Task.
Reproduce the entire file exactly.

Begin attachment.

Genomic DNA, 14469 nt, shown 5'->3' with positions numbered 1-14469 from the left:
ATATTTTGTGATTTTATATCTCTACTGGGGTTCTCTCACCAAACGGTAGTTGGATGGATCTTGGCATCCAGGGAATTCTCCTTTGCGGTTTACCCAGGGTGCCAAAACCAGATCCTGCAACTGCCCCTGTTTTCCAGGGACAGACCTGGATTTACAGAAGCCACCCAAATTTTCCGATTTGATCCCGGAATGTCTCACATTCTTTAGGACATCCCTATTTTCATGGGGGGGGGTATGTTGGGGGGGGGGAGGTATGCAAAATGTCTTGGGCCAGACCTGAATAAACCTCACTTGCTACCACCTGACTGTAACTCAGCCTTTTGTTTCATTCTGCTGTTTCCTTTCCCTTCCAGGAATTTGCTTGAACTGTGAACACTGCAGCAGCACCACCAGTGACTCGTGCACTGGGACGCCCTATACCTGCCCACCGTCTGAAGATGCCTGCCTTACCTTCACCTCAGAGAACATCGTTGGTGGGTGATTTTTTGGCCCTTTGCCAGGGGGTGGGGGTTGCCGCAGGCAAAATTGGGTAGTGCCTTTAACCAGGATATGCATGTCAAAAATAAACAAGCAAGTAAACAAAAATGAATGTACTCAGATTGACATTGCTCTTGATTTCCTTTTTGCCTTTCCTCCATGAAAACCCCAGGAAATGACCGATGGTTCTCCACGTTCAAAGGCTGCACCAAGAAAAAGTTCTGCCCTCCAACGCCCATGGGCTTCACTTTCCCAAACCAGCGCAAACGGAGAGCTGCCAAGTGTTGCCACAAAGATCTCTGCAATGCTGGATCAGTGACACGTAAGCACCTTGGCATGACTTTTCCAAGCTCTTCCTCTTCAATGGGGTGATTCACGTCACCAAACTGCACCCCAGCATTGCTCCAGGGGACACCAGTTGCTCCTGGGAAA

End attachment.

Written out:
Genomic DNA, 14469 nt, shown 5'->3' with positions numbered 1-14469 from the left:
ATATTTTGTGATTTTATATCTCTACTGGGGTTCTCTCACCAAACGGTAGTTGGATGGATCTTGGCATCCAGGGAATTCTCCTTTGCGGTTTACCCAGGGTGCCAAAACCAGATCCTGCAACTGCCCCTGTTTTCCAGGGACAGACCTGGATTTACAGAAGCCACCCAAATTTTCCGATTTGATCCCGGAATGTCTCACATTCTTTAGGACATCCCTATTTTCATGGGGGGGGGTATGTTGGGGGGGGGGAGGTATGCAAAATGTCTTGGGCCAGACCTGAATAAACCTCACTTGCTACCACCTGACTGTAACTCAGCCTTTTGTTTCATTCTGCTGTTTCCTTTCCCTTCCAGGAATTTGCTTGAACTGTGAACACTGCAGCAGCACCACCAGTGACTCGTGCACTGGGACGCCCTATACCTGCCCACCGTCTGAAGATGCCTGCCTTACCTTCACCTCAGAGAACATCGTTGGTGGGTGATTTTTTGGCCCTTTGCCAGGGGGTGGGGGTTGCCGCAGGCAAAATTGGGTAGTGCCTTTAACCAGGATATGCATGTCAAAAATAAACAAGCAAGTAAACAAAAATGAATGTACTCAGATTGACATTGCTCTTGATTTCCTTTTTGCCTTTCCTCCATGAAAACCCCAGGAAATGACCGATGGTTCTCCACGTTCAAAGGCTGCACCAAGAAAAAGTTCTGCCCTCCAACGCCCATGGGCTTCACTTTCCCAAACCAGCGCAAACGGAGAGCTGCCAAGTGTTGCCACAAAGATCTCTGCAATGCTGGATCAGTGACACGTAAGCACCTTGGCATGACTTTTCCAAGCTCTTCCTCTTCAATGGGGTGATTCACGTCACCAAACTGCACCCCAGCATTGCTCCAGGGGACACCAGTTGCTCCTGGGAAA